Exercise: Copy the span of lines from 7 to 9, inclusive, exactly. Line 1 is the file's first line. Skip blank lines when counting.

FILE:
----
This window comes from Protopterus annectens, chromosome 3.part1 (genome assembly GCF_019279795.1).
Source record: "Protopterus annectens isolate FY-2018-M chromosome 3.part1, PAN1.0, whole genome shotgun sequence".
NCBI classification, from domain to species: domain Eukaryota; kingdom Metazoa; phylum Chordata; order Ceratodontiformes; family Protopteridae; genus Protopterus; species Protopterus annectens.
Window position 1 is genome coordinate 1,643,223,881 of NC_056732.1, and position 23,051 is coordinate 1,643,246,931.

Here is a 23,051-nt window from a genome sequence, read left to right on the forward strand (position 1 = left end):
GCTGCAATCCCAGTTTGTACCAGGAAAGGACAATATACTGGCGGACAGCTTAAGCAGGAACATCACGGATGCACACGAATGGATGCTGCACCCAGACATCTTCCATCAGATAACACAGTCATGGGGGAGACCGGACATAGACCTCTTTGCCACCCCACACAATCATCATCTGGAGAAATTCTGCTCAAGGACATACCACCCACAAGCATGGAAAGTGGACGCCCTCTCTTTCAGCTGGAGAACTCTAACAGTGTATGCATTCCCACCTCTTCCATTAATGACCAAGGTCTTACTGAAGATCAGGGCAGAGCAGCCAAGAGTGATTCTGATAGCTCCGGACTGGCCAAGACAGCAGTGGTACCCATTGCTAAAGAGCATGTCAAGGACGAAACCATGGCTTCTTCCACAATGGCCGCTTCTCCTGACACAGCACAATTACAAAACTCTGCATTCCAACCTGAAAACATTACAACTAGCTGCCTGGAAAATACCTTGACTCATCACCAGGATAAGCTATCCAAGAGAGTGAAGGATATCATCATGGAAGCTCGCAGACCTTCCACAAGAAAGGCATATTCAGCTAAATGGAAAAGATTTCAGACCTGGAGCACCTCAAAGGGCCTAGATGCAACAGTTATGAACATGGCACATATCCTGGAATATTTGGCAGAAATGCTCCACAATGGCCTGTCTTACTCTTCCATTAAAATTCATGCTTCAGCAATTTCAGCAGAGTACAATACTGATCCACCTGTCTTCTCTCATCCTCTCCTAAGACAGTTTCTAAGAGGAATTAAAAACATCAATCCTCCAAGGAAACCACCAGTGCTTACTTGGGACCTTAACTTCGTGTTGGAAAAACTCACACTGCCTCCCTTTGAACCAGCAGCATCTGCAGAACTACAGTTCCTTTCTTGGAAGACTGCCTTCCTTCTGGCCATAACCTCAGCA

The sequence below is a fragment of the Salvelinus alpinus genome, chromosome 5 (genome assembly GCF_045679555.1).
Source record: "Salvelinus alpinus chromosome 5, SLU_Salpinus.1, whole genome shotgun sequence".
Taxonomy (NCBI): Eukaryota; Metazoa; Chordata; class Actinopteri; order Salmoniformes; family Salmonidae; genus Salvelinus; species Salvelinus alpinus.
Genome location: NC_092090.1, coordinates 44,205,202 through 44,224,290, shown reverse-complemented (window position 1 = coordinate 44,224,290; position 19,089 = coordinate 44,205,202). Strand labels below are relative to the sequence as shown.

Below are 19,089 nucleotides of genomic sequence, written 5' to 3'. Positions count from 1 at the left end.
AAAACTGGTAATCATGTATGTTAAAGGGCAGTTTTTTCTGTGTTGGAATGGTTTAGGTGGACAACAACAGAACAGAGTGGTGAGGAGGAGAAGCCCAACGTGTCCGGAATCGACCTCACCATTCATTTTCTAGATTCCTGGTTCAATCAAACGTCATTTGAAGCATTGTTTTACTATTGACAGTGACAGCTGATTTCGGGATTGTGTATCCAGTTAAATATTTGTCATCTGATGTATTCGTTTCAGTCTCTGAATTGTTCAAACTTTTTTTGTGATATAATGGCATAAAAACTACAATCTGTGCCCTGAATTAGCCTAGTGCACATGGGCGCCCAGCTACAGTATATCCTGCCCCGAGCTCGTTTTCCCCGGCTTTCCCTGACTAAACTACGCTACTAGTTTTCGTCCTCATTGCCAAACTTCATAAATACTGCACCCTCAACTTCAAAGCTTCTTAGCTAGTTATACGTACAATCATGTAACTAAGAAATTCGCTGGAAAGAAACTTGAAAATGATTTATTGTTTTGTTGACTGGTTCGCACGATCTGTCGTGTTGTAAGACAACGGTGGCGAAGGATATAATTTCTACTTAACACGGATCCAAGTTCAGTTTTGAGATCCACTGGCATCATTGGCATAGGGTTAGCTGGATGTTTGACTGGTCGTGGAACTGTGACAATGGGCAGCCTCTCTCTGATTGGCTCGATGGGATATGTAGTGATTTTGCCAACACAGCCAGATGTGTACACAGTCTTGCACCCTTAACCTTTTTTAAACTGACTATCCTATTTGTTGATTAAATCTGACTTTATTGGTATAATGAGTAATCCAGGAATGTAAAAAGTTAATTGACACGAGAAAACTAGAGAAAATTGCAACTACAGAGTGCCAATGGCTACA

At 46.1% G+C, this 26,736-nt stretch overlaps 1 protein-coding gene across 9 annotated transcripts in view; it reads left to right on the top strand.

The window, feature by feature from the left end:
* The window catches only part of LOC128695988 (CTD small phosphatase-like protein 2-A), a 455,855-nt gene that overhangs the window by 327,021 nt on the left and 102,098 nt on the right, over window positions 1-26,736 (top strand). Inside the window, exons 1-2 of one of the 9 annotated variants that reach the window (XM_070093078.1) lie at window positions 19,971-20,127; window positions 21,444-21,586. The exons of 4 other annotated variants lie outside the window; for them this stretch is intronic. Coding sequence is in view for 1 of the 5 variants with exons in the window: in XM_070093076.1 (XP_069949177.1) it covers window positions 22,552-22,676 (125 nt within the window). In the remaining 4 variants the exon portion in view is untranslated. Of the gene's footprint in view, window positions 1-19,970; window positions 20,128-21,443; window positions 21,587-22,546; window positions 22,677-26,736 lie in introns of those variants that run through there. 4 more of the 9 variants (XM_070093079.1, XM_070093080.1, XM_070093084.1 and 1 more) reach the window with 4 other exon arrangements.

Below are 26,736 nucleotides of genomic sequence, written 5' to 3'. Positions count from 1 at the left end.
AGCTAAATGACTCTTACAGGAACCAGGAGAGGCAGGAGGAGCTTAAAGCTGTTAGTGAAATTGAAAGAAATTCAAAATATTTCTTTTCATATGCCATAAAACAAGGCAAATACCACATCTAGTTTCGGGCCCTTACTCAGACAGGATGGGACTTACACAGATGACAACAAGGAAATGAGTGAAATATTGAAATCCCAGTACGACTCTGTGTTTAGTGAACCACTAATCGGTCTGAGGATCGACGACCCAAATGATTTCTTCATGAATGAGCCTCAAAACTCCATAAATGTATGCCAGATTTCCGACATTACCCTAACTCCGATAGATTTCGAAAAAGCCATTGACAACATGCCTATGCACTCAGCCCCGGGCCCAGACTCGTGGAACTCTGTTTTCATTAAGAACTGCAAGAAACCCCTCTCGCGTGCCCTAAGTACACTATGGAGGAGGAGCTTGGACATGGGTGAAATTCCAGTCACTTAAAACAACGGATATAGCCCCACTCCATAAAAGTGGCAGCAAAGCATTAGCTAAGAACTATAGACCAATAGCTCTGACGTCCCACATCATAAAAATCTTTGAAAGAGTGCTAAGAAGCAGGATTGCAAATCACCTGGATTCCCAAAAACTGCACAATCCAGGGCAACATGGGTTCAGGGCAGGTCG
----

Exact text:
The sequence below is a fragment of the Salvelinus alpinus genome, chromosome 5 (genome assembly GCF_045679555.1).
Source record: "Salvelinus alpinus chromosome 5, SLU_Salpinus.1, whole genome shotgun sequence".
Taxonomy (NCBI): Eukaryota; Metazoa; Chordata; class Actinopteri; order Salmoniformes; family Salmonidae; genus Salvelinus; species Salvelinus alpinus.